essential element of any of the claims set forth in the
complaint." Id. at 332. One of Plaintiff's claims is for common
law false arrest/false imprisonment.
Under New York law, to succeed on a false arrest/false
imprisonment claim, Plaintiff must prove that; (1) the defendant
intended to confine him, (2) Plaintiff was conscious of the
confinement, (3) Plaintiff did not consent to the confinement,
and (4) the confinement was not otherwise privileged. Johnson v.
Kings County District Attorney's Office, 308 A.D.2d 278, 285-86
(2d Dep't 2003). Here, the first three elements of the false
arrest claim are readily satisfied. The finding of the Albany
County Court, however, disproves the fourth element whether the
confinement was otherwise privileged.
It is well-settled under New York law that the existence of
probable cause to effectuate an arrest negates a claim for common
law false arrest. "Probable cause to arrest exists when the
officers have knowledge or reasonably trustworthy information of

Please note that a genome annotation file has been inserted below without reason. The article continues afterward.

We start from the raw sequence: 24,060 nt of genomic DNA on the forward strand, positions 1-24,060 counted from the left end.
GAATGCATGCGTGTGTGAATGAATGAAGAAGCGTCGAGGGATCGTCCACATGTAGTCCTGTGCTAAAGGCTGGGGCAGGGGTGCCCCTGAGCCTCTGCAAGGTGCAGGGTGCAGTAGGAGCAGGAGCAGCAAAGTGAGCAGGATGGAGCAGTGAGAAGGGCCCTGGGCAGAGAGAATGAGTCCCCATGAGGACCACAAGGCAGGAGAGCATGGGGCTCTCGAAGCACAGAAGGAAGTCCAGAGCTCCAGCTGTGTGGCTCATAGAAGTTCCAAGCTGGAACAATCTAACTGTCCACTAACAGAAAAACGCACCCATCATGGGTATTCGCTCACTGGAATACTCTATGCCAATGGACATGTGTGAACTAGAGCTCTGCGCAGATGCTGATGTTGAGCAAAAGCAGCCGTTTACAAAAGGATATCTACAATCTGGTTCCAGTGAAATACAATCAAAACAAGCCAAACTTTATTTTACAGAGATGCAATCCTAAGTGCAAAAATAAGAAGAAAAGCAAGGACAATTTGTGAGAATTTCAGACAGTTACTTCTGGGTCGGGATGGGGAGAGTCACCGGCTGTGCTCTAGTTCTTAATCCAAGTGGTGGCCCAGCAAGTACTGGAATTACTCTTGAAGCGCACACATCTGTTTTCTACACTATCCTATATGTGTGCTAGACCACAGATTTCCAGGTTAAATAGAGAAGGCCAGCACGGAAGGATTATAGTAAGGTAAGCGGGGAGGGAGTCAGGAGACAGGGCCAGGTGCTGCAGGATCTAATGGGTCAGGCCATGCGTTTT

facts and circumstances that are sufficient to warrant a person
of reasonable caution in the belief that the person to be
arrested has committed or is committing a crime." Weyant v.
Okst, 101 F.3d 845, 852 (2d Cir. 1996); see People v.
Hetrick, 80 N.Y.2d 344, 348 (1992). Here, Plaintiff was charged
with OGA in violation of N.Y. Penal Law § 195.05. Section 195.05
A person is guilty of obstructing governmental
administration when he intentionally obstructs,
impairs or perverts the administration of law or
other governmental function or prevents or attempts
to prevent a public servant from performing an
official function, by means of intimidation, physical
force or interference, or by means of any
independently unlawful act, or by means of
interfering, whether or not physical force is
involved, with radio, telephone, television or other telecommunications systems owned
or operated by the state, or a county, city, town,
village, fire district or emergency medical service
or by means of releasing a dangerous animal under
circumstances evincing the actor's intent that the
animal obstruct governmental administration.
The factual determination that Plaintiff shoved Caputo while he
was attempting to administer an alcohol screening test and ran
into the house necessarily disproves an essential element of
Plaintiff's false arrest claim namely, whether Caputo had
probable cause to arrest Plaintiff for the obstruction of
governmental administration. When Plaintiff shoved Caputo and ran
into the house while Caputo was trying to administer a screening
test, a person of reasonable caution would believe that Plaintiff
unlawfully obstructed or impaired the administration of law or
other governmental function. See Matter of Shannon B.,